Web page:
Yen, Swiss franc slide; euro hits session low

An image of Euro banknotes being counted. The central bank policies have hit bank profitability in both regions and German banks have been vocal in criticizing Mario Draghi, ECB president, accusing him of punishing savers and undermining their business models.
Leonhard Foeger | Reuters
An image of Euro banknotes being counted. The central bank policies have hit bank profitability in both regions and German banks have been vocal in criticizing Mario Draghi, ECB president, accusing him of punishing savers and undermining their business models.

The safe-haven yen and Swiss franc fell on Thursday after Chinese stocks rebounded and worries about Greece eased somewhat as Europe awaited reform proposals from the debt-burdened country to back its request for another three-year loan.

The 6 percent gain in Shanghai shares was enough to restore optimism from investors after a rough month dominated by Greece's troubles and a more than 30 percent drop in China's main stock market indexes.

Those elements were behind the biggest one-day push this year into the yen on Wednesday, although on Thursday, the Japanese currency gave up some of those gains.

The yen and Swiss franc typically rally when there is financial or geopolitical stress as investors seek out safer and more liquid investments.


"The FX market is generally taking its cue from overall risk sentiment and so equities are higher today," said Mark McCormick, currency strategist at Credit Agricole in New York. "Risk-sensitive currencies such as the Aussie dollar are higher as well."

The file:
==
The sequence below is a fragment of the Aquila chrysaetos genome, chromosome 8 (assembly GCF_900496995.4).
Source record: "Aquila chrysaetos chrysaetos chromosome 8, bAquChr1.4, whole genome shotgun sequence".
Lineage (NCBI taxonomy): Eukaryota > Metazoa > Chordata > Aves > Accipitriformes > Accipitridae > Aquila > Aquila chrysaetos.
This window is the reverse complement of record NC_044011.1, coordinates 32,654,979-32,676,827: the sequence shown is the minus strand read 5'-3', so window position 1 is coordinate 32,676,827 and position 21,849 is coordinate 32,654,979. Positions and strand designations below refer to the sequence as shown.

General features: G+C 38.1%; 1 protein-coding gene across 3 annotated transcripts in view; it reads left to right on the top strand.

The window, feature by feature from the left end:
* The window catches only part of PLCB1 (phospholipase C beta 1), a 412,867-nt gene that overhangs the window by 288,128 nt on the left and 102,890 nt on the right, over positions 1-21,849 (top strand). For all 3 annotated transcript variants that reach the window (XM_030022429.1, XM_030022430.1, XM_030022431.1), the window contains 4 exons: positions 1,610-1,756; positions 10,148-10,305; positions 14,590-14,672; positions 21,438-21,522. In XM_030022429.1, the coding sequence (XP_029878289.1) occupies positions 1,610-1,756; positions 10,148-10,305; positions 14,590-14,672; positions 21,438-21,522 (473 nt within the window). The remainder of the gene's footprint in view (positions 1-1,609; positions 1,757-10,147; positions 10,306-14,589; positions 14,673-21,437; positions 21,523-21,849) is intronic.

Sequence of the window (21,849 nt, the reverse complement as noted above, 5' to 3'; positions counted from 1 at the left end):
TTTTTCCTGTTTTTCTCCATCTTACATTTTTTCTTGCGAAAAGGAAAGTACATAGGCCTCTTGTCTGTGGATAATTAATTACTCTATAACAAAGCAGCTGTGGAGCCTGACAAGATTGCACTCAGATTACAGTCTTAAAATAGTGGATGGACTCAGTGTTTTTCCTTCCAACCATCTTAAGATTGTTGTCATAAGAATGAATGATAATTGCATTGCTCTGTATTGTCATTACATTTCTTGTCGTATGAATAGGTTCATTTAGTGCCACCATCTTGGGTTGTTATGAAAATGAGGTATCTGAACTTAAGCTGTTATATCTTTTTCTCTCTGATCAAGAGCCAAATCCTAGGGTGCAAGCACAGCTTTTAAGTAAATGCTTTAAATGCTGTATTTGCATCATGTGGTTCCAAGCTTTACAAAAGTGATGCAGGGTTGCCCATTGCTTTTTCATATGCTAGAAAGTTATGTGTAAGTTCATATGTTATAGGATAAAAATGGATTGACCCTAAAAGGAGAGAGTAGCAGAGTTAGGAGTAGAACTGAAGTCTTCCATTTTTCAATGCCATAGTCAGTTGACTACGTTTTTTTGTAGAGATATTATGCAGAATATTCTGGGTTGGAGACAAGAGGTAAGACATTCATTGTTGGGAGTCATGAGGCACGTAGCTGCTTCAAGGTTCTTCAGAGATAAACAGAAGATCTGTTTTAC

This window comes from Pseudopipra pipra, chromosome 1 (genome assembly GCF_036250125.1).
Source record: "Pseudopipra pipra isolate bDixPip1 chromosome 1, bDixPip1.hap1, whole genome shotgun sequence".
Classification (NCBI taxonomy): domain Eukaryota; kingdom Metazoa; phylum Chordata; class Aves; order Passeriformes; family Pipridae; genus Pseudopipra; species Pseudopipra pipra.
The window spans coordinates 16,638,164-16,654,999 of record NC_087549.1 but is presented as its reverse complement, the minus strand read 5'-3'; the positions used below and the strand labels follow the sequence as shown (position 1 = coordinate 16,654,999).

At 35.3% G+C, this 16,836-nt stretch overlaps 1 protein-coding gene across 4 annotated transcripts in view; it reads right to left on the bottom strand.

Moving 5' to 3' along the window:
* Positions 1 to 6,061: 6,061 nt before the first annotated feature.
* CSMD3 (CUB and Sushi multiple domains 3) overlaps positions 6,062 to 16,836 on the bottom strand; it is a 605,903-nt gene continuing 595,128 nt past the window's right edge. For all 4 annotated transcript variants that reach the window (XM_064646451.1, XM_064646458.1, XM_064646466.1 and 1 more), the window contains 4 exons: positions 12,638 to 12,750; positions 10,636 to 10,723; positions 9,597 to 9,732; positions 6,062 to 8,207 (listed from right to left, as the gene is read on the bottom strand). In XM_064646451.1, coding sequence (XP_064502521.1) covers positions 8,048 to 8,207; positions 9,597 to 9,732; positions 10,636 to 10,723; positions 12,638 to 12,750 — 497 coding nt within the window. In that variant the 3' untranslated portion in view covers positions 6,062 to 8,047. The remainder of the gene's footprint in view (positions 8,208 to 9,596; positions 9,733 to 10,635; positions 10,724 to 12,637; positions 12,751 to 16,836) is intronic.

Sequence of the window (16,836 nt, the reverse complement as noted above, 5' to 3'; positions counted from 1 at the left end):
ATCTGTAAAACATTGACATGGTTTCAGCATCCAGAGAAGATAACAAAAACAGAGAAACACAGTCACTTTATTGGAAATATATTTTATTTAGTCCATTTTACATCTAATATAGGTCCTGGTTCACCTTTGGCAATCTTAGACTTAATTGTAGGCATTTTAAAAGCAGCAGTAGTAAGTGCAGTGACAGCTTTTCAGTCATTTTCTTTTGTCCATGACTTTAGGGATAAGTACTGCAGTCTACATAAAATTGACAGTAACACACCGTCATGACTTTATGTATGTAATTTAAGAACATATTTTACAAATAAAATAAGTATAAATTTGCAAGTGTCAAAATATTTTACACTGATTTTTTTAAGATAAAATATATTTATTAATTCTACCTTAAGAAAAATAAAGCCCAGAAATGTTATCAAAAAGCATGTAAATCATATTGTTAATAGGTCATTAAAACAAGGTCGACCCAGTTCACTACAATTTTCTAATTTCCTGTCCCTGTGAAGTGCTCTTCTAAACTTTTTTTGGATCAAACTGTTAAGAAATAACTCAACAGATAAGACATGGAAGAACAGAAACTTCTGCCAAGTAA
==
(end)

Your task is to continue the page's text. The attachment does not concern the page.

Greece was still very much a concern for investors. Greek Prime Minister Alexis Tsipras was finalizing a tough package of tax hikes and pension reforms to send to euro zone authorities by midnight in a race to secure agreement at the weekend on a third financial rescue for his country.

European officials are now inclined to allow Greece to restructure its debt.

In late New York trading, the dollar was up 0.5 percent against the yen at 121.32. The greenback also rose against the Swiss franc, up 0.29 percent at 0.9479 franc.

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The euro, meanwhile, was down 0.46 percent against the dollar at $1.1024 having topped $1.11 in Asian trade.

"Signs that the EMU (European Monetary Union) could be broken up will likely lend itself into a surge in downside pressure on the euro," said Jane Foley, senior FX strategist, at Rabobank in London.

"That said, any sign that the system will remain coherent in the absence of its weakest link could then lend support."

A fall in U.S. yields, meanwhile, following the release of minutes of the Federal Reserve's June meeting offered little hope to dollar bulls. The dollar index though was up 0.23 percent at 96.52.

The dollar slipped after U.S. initial jobless claims rose last week to their highest since February. Initial claims for state unemployment benefits rose 15,000 to a seasonally adjusted 297,000 for the week that ended July 4, the U.S. Department of Labor said on Thursday.